Athens/Morahalom (Hungary): Thousands of migrants were stranded in northern Greece on Monday after neighbouring Macedonia demanded additional identification from people seeking to cross the border and head to Western Europe, witnesses said.
European leaders are concerned that migrants passing through austerity-hit Greece to more prosperous countries could end up stranded if Greece's northern neighbours tighten border controls.
Greek officials say the flow of people across the border slowed after Macedonia demanded additional identification from people seeking passage.
About 5,000 people massed at two locations in northern Greece, close to the border with Macedonia, while aid groups urged another 4,000, who arrived on the Greek mainland from outlying islands, not to head to north for fear of creating a bottleneck.
"Our biggest fear is that the 4,000 migrants who are in Athens head up here and the place will become overcrowded," said Antonis Rigas, a coordinator of the medical relief charity Medicins Sans Frontieres (Doctors Without Borders).
Balkan states straddling the migrant route to western and northern Europe have begun denying passage to individuals not coming from the conflict regions of Syria and Iraq.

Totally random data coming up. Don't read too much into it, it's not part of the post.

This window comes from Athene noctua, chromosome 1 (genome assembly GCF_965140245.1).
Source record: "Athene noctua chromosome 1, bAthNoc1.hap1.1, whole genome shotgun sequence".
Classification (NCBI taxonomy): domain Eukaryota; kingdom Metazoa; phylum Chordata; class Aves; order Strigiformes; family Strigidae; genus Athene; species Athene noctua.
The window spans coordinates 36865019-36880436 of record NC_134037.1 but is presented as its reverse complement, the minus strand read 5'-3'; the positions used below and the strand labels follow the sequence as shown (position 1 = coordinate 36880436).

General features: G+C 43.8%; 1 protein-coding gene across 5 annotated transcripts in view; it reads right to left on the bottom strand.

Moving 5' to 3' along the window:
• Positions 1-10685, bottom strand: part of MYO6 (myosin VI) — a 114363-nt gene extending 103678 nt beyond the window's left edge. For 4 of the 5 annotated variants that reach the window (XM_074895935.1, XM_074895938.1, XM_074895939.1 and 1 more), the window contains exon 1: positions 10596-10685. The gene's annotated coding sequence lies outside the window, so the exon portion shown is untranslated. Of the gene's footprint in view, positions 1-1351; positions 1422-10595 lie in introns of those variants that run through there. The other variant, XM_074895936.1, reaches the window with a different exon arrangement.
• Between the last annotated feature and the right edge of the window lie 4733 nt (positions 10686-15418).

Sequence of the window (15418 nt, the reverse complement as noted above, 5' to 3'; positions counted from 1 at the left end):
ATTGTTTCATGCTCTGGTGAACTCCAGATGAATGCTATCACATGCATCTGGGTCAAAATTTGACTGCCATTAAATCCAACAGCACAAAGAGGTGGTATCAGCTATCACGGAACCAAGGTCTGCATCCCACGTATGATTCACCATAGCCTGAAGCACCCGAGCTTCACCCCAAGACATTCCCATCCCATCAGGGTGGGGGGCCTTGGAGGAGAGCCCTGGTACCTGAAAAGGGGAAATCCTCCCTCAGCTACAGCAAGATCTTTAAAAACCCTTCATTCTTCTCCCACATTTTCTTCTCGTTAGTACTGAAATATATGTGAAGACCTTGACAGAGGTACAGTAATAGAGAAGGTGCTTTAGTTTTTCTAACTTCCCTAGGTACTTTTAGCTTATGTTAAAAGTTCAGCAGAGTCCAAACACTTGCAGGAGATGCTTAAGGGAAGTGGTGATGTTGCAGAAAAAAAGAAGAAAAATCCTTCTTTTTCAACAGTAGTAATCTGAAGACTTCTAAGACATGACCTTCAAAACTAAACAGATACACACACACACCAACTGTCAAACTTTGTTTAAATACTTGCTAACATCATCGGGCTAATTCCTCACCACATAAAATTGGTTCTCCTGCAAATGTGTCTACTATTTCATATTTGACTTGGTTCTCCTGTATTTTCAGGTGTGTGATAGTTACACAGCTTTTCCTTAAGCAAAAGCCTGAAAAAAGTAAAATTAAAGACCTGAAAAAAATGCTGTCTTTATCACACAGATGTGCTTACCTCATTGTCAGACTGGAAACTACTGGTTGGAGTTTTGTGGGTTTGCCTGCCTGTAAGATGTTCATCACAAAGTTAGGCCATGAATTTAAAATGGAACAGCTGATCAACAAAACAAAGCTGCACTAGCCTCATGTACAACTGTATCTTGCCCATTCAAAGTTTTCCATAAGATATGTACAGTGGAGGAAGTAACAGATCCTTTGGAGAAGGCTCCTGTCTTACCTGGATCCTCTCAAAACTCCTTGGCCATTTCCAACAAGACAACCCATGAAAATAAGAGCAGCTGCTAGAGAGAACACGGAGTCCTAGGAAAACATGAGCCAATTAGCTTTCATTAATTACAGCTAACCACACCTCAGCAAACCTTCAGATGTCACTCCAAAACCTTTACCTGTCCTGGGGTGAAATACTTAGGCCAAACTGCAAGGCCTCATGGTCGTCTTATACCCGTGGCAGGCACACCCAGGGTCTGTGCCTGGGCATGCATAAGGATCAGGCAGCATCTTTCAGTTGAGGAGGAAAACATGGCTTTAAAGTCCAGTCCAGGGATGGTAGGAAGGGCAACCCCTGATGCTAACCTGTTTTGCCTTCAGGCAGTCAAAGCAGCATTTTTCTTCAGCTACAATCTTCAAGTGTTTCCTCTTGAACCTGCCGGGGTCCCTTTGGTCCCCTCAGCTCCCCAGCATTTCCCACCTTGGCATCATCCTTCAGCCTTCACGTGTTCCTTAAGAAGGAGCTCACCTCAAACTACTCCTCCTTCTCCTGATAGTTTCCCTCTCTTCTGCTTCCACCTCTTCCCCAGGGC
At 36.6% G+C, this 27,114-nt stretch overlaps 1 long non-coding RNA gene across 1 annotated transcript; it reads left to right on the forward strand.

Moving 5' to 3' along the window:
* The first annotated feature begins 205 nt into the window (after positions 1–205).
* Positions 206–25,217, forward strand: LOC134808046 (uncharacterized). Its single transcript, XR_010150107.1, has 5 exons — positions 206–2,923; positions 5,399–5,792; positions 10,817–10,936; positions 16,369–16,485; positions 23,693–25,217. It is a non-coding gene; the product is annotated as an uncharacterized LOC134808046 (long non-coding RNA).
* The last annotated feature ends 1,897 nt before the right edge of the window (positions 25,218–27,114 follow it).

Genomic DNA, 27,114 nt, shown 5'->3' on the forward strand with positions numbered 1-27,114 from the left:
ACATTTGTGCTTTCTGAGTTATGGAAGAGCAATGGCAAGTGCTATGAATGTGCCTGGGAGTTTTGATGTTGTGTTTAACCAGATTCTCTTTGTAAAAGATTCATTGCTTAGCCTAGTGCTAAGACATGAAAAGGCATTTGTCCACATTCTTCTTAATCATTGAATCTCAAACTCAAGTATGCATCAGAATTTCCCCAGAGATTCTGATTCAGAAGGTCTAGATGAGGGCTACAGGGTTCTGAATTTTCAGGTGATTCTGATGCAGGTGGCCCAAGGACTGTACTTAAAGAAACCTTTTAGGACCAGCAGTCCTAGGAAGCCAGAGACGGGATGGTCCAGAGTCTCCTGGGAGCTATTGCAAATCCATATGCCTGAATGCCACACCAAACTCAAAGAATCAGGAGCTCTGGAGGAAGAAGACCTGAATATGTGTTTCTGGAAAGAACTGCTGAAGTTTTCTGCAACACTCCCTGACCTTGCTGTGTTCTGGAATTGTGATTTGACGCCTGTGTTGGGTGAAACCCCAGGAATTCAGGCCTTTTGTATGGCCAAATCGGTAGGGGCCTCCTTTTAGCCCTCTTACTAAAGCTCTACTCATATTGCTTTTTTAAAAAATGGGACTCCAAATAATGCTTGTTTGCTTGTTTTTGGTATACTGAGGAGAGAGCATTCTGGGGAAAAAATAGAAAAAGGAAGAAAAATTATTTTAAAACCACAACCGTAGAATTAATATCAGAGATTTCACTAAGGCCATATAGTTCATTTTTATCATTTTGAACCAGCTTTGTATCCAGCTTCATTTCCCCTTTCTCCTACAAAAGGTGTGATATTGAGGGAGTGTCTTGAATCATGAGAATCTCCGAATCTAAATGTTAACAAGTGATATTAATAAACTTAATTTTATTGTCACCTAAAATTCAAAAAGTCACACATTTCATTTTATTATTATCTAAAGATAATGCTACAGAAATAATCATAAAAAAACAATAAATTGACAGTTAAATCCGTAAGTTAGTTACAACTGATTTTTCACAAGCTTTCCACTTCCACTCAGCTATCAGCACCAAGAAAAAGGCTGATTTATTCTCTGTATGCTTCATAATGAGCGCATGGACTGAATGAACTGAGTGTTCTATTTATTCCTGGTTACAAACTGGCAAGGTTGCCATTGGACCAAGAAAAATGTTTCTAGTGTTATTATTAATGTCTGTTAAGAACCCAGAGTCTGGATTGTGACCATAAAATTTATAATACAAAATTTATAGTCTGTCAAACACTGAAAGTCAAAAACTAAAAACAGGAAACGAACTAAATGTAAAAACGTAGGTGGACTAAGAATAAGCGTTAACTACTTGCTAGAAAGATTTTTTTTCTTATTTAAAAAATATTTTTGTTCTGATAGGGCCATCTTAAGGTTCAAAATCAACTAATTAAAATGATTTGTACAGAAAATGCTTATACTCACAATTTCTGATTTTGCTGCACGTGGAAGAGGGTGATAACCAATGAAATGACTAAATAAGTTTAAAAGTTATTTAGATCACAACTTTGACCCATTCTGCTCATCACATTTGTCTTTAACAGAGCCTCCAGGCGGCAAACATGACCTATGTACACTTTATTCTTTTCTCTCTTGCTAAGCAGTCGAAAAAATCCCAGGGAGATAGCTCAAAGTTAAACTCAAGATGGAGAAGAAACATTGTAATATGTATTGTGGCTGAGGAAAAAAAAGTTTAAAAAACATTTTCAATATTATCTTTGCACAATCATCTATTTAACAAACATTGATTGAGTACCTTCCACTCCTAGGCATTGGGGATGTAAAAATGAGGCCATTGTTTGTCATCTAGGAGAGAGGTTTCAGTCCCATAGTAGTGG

One migrant in his mid-30s, who said he was from the Syrian town of Aleppo, said Macedonian police did not let him cross the border because he did not have a passport.
"I lost everything in the war, I have no documents," he said, declining to give his name. He said he had obtained Greek registration papers at the island of Lesbos.
Macedonia has erected a metal fence topped with razor wire at the main crossing point for migrants along its southern border with Greece.
Greek migration minister Yannis Mouzalas criticised his neighbours for shirking their responsibilities amid the crisis.
"Not only have Visegrad countries not taken in one refugee, they didn't even send a blanket or a tent," he told the TV channel of Greece's parliament, referring to the Czech Republic, Poland, Hungary and Slovakia.
They had not sent a 'single policeman' to reinforce the EU border agency Frontex either, he said.
Austria has invited Balkan states to a meeting on migration in Vienna on February 24, a day before EU interior ministers are due to meet on the migrant crisis.
Vienna has angered other EU members by imposing a cap on asylum claims, limiting the number of migrants permitted into its territory to 3,200 per day, and introducing a daily cap of 80 asylum claims.